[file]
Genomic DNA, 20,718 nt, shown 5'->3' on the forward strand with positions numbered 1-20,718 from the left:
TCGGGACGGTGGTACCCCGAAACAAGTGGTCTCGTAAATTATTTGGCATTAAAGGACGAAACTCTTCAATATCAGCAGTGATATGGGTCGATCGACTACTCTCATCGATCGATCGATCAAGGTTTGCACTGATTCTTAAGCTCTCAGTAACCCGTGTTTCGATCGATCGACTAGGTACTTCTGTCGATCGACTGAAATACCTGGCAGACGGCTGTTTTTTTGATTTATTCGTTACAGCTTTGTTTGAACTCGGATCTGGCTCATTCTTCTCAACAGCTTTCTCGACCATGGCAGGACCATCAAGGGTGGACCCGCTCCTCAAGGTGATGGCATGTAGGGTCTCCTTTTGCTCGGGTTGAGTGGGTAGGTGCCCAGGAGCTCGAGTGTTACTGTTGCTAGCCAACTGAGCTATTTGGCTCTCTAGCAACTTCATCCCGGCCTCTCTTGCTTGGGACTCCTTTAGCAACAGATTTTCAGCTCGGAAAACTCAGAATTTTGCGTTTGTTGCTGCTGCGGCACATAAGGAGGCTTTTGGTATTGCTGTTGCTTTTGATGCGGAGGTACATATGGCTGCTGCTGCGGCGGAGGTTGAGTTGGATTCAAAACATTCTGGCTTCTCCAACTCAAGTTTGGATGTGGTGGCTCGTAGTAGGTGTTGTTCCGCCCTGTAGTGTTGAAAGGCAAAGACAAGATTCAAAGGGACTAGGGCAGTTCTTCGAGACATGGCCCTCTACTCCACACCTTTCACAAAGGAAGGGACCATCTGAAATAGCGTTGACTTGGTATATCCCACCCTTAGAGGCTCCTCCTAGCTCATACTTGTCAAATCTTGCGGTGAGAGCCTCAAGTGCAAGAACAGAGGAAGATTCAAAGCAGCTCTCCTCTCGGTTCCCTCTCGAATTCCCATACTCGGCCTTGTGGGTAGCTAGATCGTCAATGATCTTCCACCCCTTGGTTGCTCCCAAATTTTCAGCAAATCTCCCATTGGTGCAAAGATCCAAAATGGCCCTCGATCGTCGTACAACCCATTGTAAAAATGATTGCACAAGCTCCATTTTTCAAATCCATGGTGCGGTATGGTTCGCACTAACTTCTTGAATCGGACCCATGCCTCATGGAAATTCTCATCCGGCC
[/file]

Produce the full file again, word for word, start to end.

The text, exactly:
Genomic DNA, 20,718 nt, shown 5'->3' on the forward strand with positions numbered 1-20,718 from the left:
TCGGGACGGTGGTACCCCGAAACAAGTGGTCTCGTAAATTATTTGGCATTAAAGGACGAAACTCTTCAATATCAGCAGTGATATGGGTCGATCGACTACTCTCATCGATCGATCGATCAAGGTTTGCACTGATTCTTAAGCTCTCAGTAACCCGTGTTTCGATCGATCGACTAGGTACTTCTGTCGATCGACTGAAATACCTGGCAGACGGCTGTTTTTTTGATTTATTCGTTACAGCTTTGTTTGAACTCGGATCTGGCTCATTCTTCTCAACAGCTTTCTCGACCATGGCAGGACCATCAAGGGTGGACCCGCTCCTCAAGGTGATGGCATGTAGGGTCTCCTTTTGCTCGGGTTGAGTGGGTAGGTGCCCAGGAGCTCGAGTGTTACTGTTGCTAGCCAACTGAGCTATTTGGCTCTCTAGCAACTTCATCCCGGCCTCTCTTGCTTGGGACTCCTTTAGCAACAGATTTTCAGCTCGGAAAACTCAGAATTTTGCGTTTGTTGCTGCTGCGGCACATAAGGAGGCTTTTGGTATTGCTGTTGCTTTTGATGCGGAGGTACATATGGCTGCTGCTGCGGCGGAGGTTGAGTTGGATTCAAAACATTCTGGCTTCTCCAACTCAAGTTTGGATGTGGTGGCTCGTAGTAGGTGTTGTTCCGCCCTGTAGTGTTGAAAGGCAAAGACAAGATTCAAAGGGACTAGGGCAGTTCTTCGAGACATGGCCCTCTACTCCACACCTTTCACAAAGGAAGGGACCATCTGAAATAGCGTTGACTTGGTATATCCCACCCTTAGAGGCTCCTCCTAGCTCATACTTGTCAAATCTTGCGGTGAGAGCCTCAAGTGCAAGAACAGAGGAAGATTCAAAGCAGCTCTCCTCTCGGTTCCCTCTCGAATTCCCATACTCGGCCTTGTGGGTAGCTAGATCGTCAATGATCTTCCACCCCTTGGTTGCTCCCAAATTTTCAGCAAATCTCCCATTGGTGCAAAGATCCAAAATGGCCCTCGATCGTCGTACAACCCATTGTAAAAATGATTGCACAAGCTCCATTTTTCAAATCCATGGTGCGGTATGGTTCGCACTAACTTCTTGAATCGGACCCATGCCTCATGGAAATTCTCATCCGGCC